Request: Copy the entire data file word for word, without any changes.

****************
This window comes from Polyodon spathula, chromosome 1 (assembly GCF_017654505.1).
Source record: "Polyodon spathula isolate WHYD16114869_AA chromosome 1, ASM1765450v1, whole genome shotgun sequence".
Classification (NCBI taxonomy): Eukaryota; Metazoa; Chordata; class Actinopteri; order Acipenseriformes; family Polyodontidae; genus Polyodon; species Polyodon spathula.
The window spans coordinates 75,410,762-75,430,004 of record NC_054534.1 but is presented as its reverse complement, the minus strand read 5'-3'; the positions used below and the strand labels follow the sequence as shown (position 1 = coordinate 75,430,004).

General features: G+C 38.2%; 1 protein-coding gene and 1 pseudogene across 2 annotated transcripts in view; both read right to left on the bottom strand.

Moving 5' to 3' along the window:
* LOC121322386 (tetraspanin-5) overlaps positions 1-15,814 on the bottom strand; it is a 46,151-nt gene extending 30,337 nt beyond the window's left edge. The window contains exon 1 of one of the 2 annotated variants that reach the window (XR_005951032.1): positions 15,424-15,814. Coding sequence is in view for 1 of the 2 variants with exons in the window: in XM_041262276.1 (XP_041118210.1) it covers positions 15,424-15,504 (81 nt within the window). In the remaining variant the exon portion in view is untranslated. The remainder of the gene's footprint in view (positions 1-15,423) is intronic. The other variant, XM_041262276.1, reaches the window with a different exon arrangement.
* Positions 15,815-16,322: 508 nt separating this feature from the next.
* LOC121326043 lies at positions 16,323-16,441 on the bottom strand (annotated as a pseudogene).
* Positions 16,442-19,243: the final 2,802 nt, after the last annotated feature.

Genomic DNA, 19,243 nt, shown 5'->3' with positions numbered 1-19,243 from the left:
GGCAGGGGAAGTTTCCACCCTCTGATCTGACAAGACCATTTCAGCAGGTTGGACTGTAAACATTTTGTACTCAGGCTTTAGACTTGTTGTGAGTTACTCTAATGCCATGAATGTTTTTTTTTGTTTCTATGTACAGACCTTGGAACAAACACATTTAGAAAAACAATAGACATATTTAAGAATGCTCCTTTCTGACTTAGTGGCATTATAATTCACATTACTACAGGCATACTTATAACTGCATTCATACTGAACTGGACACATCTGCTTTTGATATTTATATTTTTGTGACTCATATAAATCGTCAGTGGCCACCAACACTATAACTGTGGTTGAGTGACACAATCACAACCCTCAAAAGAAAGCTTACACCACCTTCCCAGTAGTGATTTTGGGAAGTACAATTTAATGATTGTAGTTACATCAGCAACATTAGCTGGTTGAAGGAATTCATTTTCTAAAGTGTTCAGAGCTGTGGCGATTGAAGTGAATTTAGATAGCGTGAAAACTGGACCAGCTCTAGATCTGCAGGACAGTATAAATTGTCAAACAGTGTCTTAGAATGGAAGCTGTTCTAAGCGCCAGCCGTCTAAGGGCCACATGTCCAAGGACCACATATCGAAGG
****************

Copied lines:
This window comes from Polyodon spathula, chromosome 1 (assembly GCF_017654505.1).
Source record: "Polyodon spathula isolate WHYD16114869_AA chromosome 1, ASM1765450v1, whole genome shotgun sequence".
Classification (NCBI taxonomy): Eukaryota; Metazoa; Chordata; class Actinopteri; order Acipenseriformes; family Polyodontidae; genus Polyodon; species Polyodon spathula.
The window spans coordinates 75,410,762-75,430,004 of record NC_054534.1 but is presented as its reverse complement, the minus strand read 5'-3'; the positions used below and the strand labels follow the sequence as shown (position 1 = coordinate 75,430,004).

General features: G+C 38.2%; 1 protein-coding gene and 1 pseudogene across 2 annotated transcripts in view; both read right to left on the bottom strand.

Moving 5' to 3' along the window:
* LOC121322386 (tetraspanin-5) overlaps positions 1-15,814 on the bottom strand; it is a 46,151-nt gene extending 30,337 nt beyond the window's left edge. The window contains exon 1 of one of the 2 annotated variants that reach the window (XR_005951032.1): positions 15,424-15,814. Coding sequence is in view for 1 of the 2 variants with exons in the window: in XM_041262276.1 (XP_041118210.1) it covers positions 15,424-15,504 (81 nt within the window). In the remaining variant the exon portion in view is untranslated. The remainder of the gene's footprint in view (positions 1-15,423) is intronic. The other variant, XM_041262276.1, reaches the window with a different exon arrangement.
* Positions 15,815-16,322: 508 nt separating this feature from the next.
* LOC121326043 lies at positions 16,323-16,441 on the bottom strand (annotated as a pseudogene).
* Positions 16,442-19,243: the final 2,802 nt, after the last annotated feature.

Genomic DNA, 19,243 nt, shown 5'->3' with positions numbered 1-19,243 from the left:
GGCAGGGGAAGTTTCCACCCTCTGATCTGACAAGACCATTTCAGCAGGTTGGACTGTAAACATTTTGTACTCAGGCTTTAGACTTGTTGTGAGTTACTCTAATGCCATGAATGTTTTTTTTTGTTTCTATGTACAGACCTTGGAACAAACACATTTAGAAAAACAATAGACATATTTAAGAATGCTCCTTTCTGACTTAGTGGCATTATAATTCACATTACTACAGGCATACTTATAACTGCATTCATACTGAACTGGACACATCTGCTTTTGATATTTATATTTTTGTGACTCATATAAATCGTCAGTGGCCACCAACACTATAACTGTGGTTGAGTGACACAATCACAACCCTCAAAAGAAAGCTTACACCACCTTCCCAGTAGTGATTTTGGGAAGTACAATTTAATGATTGTAGTTACATCAGCAACATTAGCTGGTTGAAGGAATTCATTTTCTAAAGTGTTCAGAGCTGTGGCGATTGAAGTGAATTTAGATAGCGTGAAAACTGGACCAGCTCTAGATCTGCAGGACAGTATAAATTGTCAAACAGTGTCTTAGAATGGAAGCTGTTCTAAGCGCCAGCCGTCTAAGGGCCACATGTCCAAGGACCACATATCGAAGG